Awards Daily talks to Toheeb Jimoh about the sacred space of the locker room and whether Sam is over Rebecca in Season 3 of Ted Lasso.
After last season’s hot romance between Sam (Toheeb Jimoh) and Rebecca (Hannah Waddingham), the thing on every Ted Lasso fan’s mind is whether these two are really over each other.
“I think we left that romance in a place at the end of Season 2 where they both decided they were going to go off and do what’s best for them,” says Jimoh. “Sometimes I feel like, in relationships and romance, you’ve got to fill your own cup before you can add to somebody else’s. I think that’s where Sam’s at. He’s filling his own cup.”
Literally! In Season 3, Sam opens a new restaurant with lots of cups (and mismatched silverware!), all of which come with an additional found family—even though he’s also hoping Ola’s impresses his biological family, specifically his father (Nonso Anozie), whom the restaurant is named for. Incidentally, it’s also named for Jimoh’s father.
“Joe Kelly, one of our lead writers, let me name it after my dad. It’s really funny. The first thing I would do is name this restaurant after my dad, and I also felt like it would be the same thing for Sam. Also, there are so many Nigerians called Ola, so I just tell them it’s named after them as well,” he says with a laugh.
‘He Can Give All of This To Them’
Ted Lasso has become known for its emotional locker room scenes. In Season 2, Roy (Bret Goldstein) embraced Jamie (Phil Dunster) in an unexpected moment, and in Season 3, when Sam discovers that his restaurant has been vandalized, he turns to his father, who unexpectedly shows up, and hugs him.
“I’d like to think part of the draw of Ted Lasso is indulging in your found family. That’s Sam’s journey from Season 1. He started where he really needed to find his found family and he was a bit disgruntled. If his dad wasn’t there, somebody else would have filled that role, whether that was Ted, whether that was Roy, whether that was Isaac—we’re at a point now where somebody would have attempted to soothe him, and I think that’s the point of that scene.”
When Sam confides in the team about his tweet to Britain’s Home Secretary and her curt response, he really lets it all out.
“Jason [Sudeikis] kept saying to me, ‘He can give all of this to them.’ When he’s in the restaurant, he can’t respond or react, but as soon as he enters the changing room, this is a sacred space, and they can take it. He can give all of it, all of that negative energy, frustration, and pain—he can give that to everyone in that room because he knows they understand him and they are willing to harbor it.”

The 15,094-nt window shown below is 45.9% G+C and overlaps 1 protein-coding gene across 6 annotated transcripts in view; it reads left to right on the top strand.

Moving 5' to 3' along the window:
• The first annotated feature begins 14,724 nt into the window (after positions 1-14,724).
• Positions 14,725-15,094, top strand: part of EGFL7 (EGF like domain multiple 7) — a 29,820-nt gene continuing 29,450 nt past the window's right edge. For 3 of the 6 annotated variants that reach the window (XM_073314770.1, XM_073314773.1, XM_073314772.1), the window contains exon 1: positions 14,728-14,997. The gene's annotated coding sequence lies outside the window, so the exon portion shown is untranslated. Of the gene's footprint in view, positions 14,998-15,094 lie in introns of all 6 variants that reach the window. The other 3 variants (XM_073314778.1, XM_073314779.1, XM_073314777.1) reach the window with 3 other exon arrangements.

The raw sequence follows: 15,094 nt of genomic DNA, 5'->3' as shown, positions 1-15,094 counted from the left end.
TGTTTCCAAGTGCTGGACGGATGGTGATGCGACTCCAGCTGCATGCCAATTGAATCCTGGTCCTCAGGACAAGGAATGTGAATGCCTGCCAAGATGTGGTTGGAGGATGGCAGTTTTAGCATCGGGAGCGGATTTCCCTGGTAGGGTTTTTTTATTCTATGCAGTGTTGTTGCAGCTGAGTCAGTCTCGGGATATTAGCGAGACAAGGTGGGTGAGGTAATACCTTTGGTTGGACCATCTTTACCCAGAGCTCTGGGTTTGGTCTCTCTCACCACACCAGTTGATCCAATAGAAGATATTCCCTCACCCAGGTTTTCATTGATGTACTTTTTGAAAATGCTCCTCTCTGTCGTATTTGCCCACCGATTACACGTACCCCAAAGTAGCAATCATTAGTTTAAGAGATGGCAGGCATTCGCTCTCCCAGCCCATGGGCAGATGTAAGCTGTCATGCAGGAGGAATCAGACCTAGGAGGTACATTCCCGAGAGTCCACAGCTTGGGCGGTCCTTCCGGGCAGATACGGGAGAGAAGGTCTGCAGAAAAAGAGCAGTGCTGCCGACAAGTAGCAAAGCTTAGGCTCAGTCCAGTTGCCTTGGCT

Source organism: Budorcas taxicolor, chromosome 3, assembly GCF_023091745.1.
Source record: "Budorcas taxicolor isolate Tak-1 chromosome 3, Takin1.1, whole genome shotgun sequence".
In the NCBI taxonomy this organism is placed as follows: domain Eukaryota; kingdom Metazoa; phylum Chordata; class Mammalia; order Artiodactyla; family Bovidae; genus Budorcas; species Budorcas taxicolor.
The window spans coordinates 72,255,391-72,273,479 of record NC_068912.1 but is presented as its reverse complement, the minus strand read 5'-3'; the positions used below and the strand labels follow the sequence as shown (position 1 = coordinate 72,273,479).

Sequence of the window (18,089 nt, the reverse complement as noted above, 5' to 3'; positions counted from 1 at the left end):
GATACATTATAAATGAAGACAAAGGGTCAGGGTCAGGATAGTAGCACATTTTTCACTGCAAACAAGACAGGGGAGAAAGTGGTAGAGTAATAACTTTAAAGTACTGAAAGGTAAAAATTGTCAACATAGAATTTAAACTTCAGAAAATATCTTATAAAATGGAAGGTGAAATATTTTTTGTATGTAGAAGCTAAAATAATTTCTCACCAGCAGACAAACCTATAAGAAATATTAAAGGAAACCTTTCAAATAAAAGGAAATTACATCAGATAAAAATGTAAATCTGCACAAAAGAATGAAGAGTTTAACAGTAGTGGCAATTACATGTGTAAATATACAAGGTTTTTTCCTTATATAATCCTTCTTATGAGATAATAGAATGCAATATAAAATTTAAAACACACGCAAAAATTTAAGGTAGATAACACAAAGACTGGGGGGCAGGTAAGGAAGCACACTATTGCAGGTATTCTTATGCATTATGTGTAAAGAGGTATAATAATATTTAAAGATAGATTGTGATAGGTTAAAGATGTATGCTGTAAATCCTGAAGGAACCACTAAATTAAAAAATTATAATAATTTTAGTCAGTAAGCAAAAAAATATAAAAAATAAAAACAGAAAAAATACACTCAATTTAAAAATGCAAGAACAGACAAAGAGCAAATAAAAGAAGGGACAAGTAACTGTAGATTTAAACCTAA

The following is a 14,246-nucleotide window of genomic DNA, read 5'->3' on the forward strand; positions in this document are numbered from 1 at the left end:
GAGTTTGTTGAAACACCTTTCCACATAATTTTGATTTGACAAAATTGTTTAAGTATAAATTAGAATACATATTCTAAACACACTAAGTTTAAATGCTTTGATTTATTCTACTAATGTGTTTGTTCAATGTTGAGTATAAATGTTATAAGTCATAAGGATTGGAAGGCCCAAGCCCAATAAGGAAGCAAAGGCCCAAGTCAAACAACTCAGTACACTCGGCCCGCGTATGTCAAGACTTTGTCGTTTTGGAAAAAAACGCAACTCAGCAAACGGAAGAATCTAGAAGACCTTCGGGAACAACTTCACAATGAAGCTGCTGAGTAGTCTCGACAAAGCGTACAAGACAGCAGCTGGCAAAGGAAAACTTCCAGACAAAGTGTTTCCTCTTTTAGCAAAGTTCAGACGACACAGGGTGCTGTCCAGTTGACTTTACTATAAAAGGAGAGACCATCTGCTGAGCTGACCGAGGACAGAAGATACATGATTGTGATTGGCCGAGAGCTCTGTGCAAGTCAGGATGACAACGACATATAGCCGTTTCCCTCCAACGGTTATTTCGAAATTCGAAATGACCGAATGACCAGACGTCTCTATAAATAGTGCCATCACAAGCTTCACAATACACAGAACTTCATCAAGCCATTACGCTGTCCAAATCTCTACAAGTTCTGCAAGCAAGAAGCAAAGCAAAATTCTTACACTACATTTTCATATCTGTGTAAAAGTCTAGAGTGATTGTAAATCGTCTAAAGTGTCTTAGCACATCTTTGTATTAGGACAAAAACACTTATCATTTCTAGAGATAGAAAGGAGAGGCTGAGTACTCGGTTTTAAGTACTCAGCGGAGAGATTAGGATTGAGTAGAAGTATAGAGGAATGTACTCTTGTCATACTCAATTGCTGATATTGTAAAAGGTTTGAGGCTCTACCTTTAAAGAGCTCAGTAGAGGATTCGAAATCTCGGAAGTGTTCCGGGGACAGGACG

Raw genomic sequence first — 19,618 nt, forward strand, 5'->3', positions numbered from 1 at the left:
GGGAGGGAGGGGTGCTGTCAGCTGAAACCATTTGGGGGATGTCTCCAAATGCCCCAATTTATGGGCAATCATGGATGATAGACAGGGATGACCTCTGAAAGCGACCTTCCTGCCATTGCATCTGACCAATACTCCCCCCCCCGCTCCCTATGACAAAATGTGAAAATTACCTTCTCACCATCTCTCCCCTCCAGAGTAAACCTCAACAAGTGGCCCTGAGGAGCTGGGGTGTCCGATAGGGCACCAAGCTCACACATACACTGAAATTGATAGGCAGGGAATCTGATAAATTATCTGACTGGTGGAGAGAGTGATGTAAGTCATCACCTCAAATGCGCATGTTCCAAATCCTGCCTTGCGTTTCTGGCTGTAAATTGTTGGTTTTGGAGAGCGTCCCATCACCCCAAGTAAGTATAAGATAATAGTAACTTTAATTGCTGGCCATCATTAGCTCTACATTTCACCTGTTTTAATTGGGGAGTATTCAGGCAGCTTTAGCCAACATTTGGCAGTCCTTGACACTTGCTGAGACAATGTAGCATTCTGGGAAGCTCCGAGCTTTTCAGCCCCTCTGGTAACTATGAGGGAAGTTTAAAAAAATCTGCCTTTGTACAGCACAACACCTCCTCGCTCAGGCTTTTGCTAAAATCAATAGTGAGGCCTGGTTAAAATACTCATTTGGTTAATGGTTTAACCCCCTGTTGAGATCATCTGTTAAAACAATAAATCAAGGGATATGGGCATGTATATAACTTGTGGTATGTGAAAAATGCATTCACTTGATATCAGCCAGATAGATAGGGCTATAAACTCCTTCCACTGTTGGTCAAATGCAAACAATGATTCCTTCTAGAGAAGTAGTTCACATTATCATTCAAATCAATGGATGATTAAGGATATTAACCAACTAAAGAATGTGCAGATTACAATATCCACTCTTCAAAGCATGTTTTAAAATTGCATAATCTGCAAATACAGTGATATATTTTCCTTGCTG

‘He’s the Ted Lasso of that Restaurant’
Last season, Sam chose to stay with AFC Richmond instead of playing for his home country. In Season 3, he’s laying down roots in the UK, especially with the opening of Ola’s restaurant.
“The restaurant and business side feels like Sam fully manifested as his own man, as his own person. That’s a representation of him treading his own path. This is the start of him starting his own life, and even taking the lessons he’s learned from Ted and spreading them. He’s the Ted Lasso of that restaurant. That restaurant is really representative of Sam standing on his own two feet, as a person. Learning all the lessons from his dad, from the Lasso way, and putting them into practice himself.”
He’s also able to help immigrants like himself find a home away from home.
“It’s a safe space for other Nigerians or other people. It’s less having to prove something and more, ‘This is what I’m going to do with the opportunity I have.’ His dad tells him to look for a sign for the universe, and the sign is you can have both. You can have a home away from home, and there’s so much good you can do in this country.”
Jimoh admits how weird it is that the storylines they worked on months ago sync up with current events as they are airing, like former professional footballer Gary Lineker’s tweet controversy from this past March, where we criticized the Home Secretary’s immigration policy (sound familiar?).
“There really is this interesting thing where we see celebrities, athletes, actors, or artists on TV and we expect them to be that. Give us the thing we pay you money to do, and don’t be a human being.”
While filming the episode “The Strings that Binds Us,” Jimoh thought about LeBron James and his More than an Athlete movement, Colin Kaepernick, and more specifically, Marcus Rashford, Jadon Sancho, and Bukayo Saka, three Black footballers who experienced racism after suffering a loss at Euro 2020.
“When Sam says, ‘When I miss a penalty kick. . .’ that’s a direct reference to that [Euro 2020]. Those are real feelings. Those are feelings that I felt.”
Ted Lasso is streaming on Apple TV+.